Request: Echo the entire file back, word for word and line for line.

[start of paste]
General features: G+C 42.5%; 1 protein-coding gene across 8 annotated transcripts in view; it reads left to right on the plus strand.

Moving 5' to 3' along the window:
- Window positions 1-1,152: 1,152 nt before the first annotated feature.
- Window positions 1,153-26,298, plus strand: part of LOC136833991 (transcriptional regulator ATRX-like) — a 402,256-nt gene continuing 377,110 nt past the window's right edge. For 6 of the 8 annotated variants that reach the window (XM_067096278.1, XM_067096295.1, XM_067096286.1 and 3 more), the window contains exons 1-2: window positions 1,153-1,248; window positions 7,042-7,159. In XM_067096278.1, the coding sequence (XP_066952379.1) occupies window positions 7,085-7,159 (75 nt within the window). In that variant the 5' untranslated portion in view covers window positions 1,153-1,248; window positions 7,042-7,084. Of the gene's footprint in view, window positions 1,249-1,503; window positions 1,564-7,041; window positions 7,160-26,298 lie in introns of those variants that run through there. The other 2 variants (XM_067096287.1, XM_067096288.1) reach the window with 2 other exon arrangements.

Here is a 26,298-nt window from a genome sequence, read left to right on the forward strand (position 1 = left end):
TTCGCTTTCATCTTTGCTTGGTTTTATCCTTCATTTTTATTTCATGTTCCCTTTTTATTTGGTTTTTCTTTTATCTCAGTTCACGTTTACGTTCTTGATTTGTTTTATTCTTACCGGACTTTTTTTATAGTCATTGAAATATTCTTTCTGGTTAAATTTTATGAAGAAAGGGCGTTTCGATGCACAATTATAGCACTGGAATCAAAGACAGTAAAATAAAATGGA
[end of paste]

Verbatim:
General features: G+C 42.5%; 1 protein-coding gene across 8 annotated transcripts in view; it reads left to right on the plus strand.

Moving 5' to 3' along the window:
- Window positions 1-1,152: 1,152 nt before the first annotated feature.
- Window positions 1,153-26,298, plus strand: part of LOC136833991 (transcriptional regulator ATRX-like) — a 402,256-nt gene continuing 377,110 nt past the window's right edge. For 6 of the 8 annotated variants that reach the window (XM_067096278.1, XM_067096295.1, XM_067096286.1 and 3 more), the window contains exons 1-2: window positions 1,153-1,248; window positions 7,042-7,159. In XM_067096278.1, the coding sequence (XP_066952379.1) occupies window positions 7,085-7,159 (75 nt within the window). In that variant the 5' untranslated portion in view covers window positions 1,153-1,248; window positions 7,042-7,084. Of the gene's footprint in view, window positions 1,249-1,503; window positions 1,564-7,041; window positions 7,160-26,298 lie in introns of those variants that run through there. The other 2 variants (XM_067096287.1, XM_067096288.1) reach the window with 2 other exon arrangements.

Here is a 26,298-nt window from a genome sequence, read left to right on the forward strand (position 1 = left end):
TTCGCTTTCATCTTTGCTTGGTTTTATCCTTCATTTTTATTTCATGTTCCCTTTTTATTTGGTTTTTCTTTTATCTCAGTTCACGTTTACGTTCTTGATTTGTTTTATTCTTACCGGACTTTTTTTATAGTCATTGAAATATTCTTTCTGGTTAAATTTTATGAAGAAAGGGCGTTTCGATGCACAATTATAGCACTGGAATCAAAGACAGTAAAATAAAATGGA